Study population and setting
Post-mortem SARS-CoV-2 testing (nasopharyngeal swab, RT-qPCR) was performed on 372 deceased individuals at the University Teaching Hospital in Lusaka, Zambia between June and September 2020. In order to be included in this study, individuals had to have died in the 48 hours before enrollment and next of kin had to provide written, informed consent (~99% consented). The study used quasi-random sampling (enrolling every 5th death in July and every 3rd death in August with daily cap of 5 deaths; and without a daily cap in September). Deaths were included regardless of age or cause. Testing results were described by month, by whether the death occurred at a facility or in the community, by age, and by sex.
Summary of Main Findings
Testing results were obtained for 364/372 of the deceased (97.8%) (n=10 samples could not be matched to enrollment, and n=2 tested positive antemortem outside of the study). A two-week period in September 2020 accounted for n=59 deaths (~16%) enrolled, while a two-week period in July accounted for n=30 deaths(~8%). Among the 364 deaths with test results, about a quarter were deaths that happened in a facility/health center (n=96) and 74.2% were deaths the occurred in the community (n=268). 19.2% of deceased in this sample tested positive for SARS-CoV-2 (70/364). The greatest proportion of deaths were documented in late July and early August. 70% of those testing positive for SARS-CoV-2 were male, while in the burial registry overall, about 60% were male. The median age among those testing positive for SARS-CoV-2 was 48 years (IQR: 36-72).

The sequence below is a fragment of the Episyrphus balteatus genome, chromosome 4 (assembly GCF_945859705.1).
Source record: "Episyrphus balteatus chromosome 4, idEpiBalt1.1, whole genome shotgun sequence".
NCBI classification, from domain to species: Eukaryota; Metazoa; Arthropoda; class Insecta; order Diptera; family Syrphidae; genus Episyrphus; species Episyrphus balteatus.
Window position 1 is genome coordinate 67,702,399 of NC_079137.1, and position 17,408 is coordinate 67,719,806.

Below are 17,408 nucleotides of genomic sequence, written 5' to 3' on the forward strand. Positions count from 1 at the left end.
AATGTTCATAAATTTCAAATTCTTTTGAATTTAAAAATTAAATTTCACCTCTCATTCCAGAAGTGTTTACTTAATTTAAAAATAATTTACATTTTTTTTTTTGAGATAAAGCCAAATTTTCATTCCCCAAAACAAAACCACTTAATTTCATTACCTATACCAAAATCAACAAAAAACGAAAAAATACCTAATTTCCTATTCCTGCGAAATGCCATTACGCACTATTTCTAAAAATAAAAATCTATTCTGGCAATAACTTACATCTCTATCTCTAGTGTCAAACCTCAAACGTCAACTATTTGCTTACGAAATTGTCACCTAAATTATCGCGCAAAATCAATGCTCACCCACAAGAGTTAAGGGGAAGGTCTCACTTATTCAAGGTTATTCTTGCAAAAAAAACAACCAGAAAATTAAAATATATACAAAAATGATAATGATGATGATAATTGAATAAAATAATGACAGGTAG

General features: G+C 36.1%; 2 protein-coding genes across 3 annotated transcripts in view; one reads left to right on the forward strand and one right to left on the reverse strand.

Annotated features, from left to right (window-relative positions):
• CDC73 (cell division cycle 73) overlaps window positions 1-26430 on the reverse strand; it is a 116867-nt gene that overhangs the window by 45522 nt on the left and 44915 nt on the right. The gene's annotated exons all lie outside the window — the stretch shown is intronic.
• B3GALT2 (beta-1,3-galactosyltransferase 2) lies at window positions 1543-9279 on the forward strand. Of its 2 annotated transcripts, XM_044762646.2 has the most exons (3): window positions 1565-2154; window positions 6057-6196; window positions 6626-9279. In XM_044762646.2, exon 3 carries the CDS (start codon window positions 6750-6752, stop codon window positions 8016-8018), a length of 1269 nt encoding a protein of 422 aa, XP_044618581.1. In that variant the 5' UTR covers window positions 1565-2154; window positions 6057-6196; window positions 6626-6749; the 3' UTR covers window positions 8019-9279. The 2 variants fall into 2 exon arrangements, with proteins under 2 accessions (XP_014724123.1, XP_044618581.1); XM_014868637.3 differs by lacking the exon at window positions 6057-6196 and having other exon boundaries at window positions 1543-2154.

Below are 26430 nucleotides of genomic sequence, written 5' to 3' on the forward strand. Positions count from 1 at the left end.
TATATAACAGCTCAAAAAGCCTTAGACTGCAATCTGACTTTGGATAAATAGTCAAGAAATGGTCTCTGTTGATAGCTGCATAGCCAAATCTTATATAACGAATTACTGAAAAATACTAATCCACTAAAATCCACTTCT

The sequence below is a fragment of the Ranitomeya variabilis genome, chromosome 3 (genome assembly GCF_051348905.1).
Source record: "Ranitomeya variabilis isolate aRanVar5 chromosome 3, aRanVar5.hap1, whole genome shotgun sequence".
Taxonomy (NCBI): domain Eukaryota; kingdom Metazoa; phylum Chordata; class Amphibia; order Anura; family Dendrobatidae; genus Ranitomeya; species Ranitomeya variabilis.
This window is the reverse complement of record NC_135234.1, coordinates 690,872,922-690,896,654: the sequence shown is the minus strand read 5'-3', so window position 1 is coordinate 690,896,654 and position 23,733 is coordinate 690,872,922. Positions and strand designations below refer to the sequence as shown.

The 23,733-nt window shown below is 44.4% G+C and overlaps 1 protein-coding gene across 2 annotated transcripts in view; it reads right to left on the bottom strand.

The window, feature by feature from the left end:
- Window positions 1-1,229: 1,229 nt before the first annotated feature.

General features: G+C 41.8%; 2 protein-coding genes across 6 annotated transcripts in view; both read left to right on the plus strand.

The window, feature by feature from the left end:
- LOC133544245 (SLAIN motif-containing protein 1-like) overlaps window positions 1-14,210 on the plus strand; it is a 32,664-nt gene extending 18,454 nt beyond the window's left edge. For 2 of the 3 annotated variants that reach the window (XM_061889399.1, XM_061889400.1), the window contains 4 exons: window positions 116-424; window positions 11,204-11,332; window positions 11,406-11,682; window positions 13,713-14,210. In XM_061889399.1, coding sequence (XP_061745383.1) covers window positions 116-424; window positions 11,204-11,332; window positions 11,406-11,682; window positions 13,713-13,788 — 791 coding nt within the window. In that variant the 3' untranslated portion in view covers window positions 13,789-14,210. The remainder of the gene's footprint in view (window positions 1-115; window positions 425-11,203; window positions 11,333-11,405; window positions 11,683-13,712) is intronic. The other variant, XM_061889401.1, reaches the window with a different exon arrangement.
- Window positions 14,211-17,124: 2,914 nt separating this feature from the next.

Enrollment of the deceased took place from the University Teaching Hospital in Lusaka, Zambia, where close to 80% of all deaths in the city are registered, including those that occur at the hospital itself and from the community. The investigators took steps during enrollment to get a representative sample of the deceased registered at the facility.
The authors switch between using the terminology of “CV19 deaths” and “CV19+ deaths.”; this study did not ascertain whether deaths were caused by COVID-19 (COVID-19 attributable deaths) and, therefore, the use of “CV19 deaths” could be misleading. The authors cite US CDC guidance indicating that in deaths where SARS-CoV-2 is detected the virus should be assumed to be underlying cause of death or a contributor. Given competing risks of death in low-income communities in Zambia (e.g. tuberculosis, HIV, etc.), US CDC guidance may not be directly applicable and attributing deaths to COVID-19 may be incorrect. Additionally, because of the sampling strategy, the prevalence estimate will weighted more heavily towards periods in which enrollment was the highest (i.e. September 2020).
This study uses post-mortem SARS-CoV-2 testing to ascertain prevalence among recently deceased. This strategy may be particularly useful to determine burden of disease in places where antemortem testing is not done.
This review was posted on: 22 January 2021